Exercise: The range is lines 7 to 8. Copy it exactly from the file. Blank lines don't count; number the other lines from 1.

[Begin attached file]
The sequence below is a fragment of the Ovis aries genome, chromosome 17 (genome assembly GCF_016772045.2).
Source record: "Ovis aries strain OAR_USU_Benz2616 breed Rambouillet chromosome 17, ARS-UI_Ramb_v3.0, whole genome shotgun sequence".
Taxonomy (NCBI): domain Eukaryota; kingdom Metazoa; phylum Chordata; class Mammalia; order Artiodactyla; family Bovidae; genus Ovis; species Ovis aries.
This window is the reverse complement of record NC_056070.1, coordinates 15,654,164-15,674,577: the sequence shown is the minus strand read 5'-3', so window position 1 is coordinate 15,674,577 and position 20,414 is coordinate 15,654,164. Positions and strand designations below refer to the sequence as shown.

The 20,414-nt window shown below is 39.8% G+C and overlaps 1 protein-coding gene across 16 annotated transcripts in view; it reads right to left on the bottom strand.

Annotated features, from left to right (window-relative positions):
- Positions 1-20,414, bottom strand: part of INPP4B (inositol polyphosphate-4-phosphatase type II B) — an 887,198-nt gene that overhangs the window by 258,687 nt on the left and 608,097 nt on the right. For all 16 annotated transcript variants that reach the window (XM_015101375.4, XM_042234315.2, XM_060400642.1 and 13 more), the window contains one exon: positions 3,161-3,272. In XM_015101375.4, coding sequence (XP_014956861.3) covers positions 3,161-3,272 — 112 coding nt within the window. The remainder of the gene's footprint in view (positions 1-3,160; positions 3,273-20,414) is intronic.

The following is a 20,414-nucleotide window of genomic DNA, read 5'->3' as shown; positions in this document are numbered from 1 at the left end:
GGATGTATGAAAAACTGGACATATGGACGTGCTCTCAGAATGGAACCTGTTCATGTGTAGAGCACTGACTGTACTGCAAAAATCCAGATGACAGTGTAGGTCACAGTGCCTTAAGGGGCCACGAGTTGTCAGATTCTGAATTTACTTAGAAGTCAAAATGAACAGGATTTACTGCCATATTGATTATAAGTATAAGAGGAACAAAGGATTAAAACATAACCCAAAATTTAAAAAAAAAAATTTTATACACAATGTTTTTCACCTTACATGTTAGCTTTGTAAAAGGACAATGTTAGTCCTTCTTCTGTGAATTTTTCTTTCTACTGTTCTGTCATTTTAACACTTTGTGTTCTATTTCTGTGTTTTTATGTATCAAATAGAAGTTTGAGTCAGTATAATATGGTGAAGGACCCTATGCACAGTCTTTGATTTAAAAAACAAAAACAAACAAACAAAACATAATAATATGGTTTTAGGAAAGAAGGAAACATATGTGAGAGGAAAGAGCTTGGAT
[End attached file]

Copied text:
- Positions 1-20,414, bottom strand: part of INPP4B (inositol polyphosphate-4-phosphatase type II B) — an 887,198-nt gene that overhangs the window by 258,687 nt on the left and 608,097 nt on the right. For all 16 annotated transcript variants that reach the window (XM_015101375.4, XM_042234315.2, XM_060400642.1 and 13 more), the window contains one exon: positions 3,161-3,272. In XM_015101375.4, coding sequence (XP_014956861.3) covers positions 3,161-3,272 — 112 coding nt within the window. The remainder of the gene's footprint in view (positions 1-3,160; positions 3,273-20,414) is intronic.

The following is a 20,414-nucleotide window of genomic DNA, read 5'->3' as shown; positions in this document are numbered from 1 at the left end: